The Lure of the Red Herring

October 19, 2018



Red herrings may smell fishy, but writers, specifically those who write mysteries, can't seem to resist them. Without red herrings, reading mysteries wouldn't be quite so fun. Admit it. 


So what are they? Red herrings are distractions. They lead the main character, detective, and reader off the scent of the real perpetrator of a crime. They keep us guessing and give us, as readers, a wild ride that is full of intrigue and surprises. 


Red herrings have been around for a long time, but before the 1680s, they were just fish. But after one writer described tying a red herring to a fox to lead hound dogs off the scent of a trail, the name of this common fish took on a whole new meaning and has given writers more reasons for twists and turns in their novels. 


While writing any novel, not just a mystery, we rarely take a character directly from point A to point B, from beginning to end without incident. There are always twists and turns, ups and downs, and unexpected surprises that the character shouldn't expect. Nor should the reader. A novel would lack the thrill if these items were missing. As writers, we should strive to give the reader the best experience possible through our words.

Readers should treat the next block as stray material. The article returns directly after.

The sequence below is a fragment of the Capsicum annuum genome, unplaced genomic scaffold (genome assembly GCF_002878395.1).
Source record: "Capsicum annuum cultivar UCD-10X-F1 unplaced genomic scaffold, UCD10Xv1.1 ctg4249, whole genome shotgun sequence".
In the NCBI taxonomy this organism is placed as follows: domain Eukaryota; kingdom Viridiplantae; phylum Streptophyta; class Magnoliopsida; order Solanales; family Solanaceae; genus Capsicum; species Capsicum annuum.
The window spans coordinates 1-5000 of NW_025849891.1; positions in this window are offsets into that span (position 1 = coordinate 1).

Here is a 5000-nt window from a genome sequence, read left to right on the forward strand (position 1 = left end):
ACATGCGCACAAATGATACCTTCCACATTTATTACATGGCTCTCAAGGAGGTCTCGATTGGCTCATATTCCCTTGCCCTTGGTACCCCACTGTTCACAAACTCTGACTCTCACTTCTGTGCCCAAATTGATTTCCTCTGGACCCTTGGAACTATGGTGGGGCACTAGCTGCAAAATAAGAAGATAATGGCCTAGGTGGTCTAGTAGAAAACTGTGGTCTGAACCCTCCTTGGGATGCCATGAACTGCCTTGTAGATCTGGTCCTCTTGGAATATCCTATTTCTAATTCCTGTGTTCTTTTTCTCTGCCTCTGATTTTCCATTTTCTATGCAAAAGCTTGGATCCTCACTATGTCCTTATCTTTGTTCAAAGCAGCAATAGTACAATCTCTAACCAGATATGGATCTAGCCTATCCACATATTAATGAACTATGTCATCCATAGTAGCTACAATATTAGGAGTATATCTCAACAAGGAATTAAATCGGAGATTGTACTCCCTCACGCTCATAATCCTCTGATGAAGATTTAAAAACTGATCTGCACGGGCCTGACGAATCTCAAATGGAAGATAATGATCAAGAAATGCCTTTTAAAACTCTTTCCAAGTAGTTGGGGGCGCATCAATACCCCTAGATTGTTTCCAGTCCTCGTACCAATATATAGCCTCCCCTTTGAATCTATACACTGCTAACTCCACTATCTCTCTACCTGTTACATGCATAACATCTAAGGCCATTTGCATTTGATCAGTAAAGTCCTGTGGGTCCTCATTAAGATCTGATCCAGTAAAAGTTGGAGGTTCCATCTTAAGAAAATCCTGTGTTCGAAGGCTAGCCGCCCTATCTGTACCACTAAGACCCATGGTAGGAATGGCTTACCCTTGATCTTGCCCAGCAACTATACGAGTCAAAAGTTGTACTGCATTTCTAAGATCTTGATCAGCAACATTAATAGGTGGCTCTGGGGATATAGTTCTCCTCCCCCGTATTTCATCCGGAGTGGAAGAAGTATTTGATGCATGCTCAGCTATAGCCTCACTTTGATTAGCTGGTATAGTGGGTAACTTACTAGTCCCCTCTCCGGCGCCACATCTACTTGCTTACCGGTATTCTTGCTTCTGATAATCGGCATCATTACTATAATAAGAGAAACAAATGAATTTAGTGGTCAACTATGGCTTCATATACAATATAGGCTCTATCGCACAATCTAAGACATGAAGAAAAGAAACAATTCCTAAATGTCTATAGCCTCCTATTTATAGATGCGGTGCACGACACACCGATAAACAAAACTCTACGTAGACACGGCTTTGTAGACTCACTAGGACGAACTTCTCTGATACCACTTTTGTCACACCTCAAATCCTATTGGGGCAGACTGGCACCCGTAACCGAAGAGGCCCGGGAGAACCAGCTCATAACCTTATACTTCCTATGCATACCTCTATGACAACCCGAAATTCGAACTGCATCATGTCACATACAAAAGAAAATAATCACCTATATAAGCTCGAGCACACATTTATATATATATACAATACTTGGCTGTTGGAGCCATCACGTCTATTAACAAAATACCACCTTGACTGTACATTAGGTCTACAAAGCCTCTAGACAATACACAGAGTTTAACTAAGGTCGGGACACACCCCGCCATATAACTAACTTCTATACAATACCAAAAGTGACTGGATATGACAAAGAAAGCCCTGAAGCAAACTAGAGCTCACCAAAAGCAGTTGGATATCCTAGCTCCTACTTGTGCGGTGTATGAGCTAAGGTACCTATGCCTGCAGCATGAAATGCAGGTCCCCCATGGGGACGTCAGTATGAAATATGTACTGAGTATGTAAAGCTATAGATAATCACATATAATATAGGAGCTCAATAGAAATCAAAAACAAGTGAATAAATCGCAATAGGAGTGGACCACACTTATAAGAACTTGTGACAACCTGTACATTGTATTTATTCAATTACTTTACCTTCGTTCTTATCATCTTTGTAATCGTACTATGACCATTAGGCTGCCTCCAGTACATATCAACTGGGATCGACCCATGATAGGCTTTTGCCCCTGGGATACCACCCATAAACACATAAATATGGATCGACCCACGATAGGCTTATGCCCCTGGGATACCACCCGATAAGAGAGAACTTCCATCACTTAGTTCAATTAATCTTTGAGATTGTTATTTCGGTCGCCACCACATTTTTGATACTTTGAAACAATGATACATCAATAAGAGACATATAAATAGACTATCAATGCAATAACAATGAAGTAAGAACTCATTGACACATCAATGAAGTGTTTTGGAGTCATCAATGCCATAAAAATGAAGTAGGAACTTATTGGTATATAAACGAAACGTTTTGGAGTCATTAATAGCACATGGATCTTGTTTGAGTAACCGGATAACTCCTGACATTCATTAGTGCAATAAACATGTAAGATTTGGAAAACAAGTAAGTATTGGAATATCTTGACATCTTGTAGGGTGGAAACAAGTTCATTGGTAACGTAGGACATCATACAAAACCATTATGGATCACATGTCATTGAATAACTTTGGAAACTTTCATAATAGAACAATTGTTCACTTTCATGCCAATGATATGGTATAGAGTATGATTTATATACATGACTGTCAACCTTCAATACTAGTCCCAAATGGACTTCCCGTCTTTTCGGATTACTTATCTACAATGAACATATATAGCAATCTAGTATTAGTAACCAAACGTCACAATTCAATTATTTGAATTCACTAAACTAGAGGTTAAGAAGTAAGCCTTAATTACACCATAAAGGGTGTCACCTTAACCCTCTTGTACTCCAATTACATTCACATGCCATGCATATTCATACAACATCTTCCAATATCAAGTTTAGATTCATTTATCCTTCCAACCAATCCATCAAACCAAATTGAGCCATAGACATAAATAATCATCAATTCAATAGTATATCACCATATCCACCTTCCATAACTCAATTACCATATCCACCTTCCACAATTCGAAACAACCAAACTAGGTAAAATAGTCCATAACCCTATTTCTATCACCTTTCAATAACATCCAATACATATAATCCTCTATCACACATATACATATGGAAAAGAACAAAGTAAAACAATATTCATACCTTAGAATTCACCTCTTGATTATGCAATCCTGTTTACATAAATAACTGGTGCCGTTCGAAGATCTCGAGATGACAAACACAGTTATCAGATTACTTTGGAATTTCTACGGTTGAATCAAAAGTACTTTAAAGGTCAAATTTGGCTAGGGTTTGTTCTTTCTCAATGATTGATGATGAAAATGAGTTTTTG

How do we do this? Well, for starters, red herrings should not seem "fishy." Make your red herrings as believable and a real as possible. Your readers should actually begin to believe that they could possibly be "the one" before you send them on another twist by proving that they aren't. 


These twists and turns create a wild ride for the reader and make them beg for more. And remember, you don't have to be writing a mystery to use these techniques. 

WRITING PROMPT: Make an outline of your novel. Does your main character diverge from his or her main course before reaching their final destination? Or do they proceed from point A to point B in a straight line? Look at the other characters. In what ways can they be used to distract your main character from his goal? What circumstances can be introduced to take her off track? Then, revise your outline and incorporate these twists and turns. Your novel will be much stronger. 




Photo Source: Aaron Mello on




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CAROLYN BENNET FRAISER is a published writer and creative writing instructor in Brevard, North Carolina, where she enjoys helping youth find their passion for writing. 

Carolyn is available to speak to children and youth about creative writing at your school or special event. 

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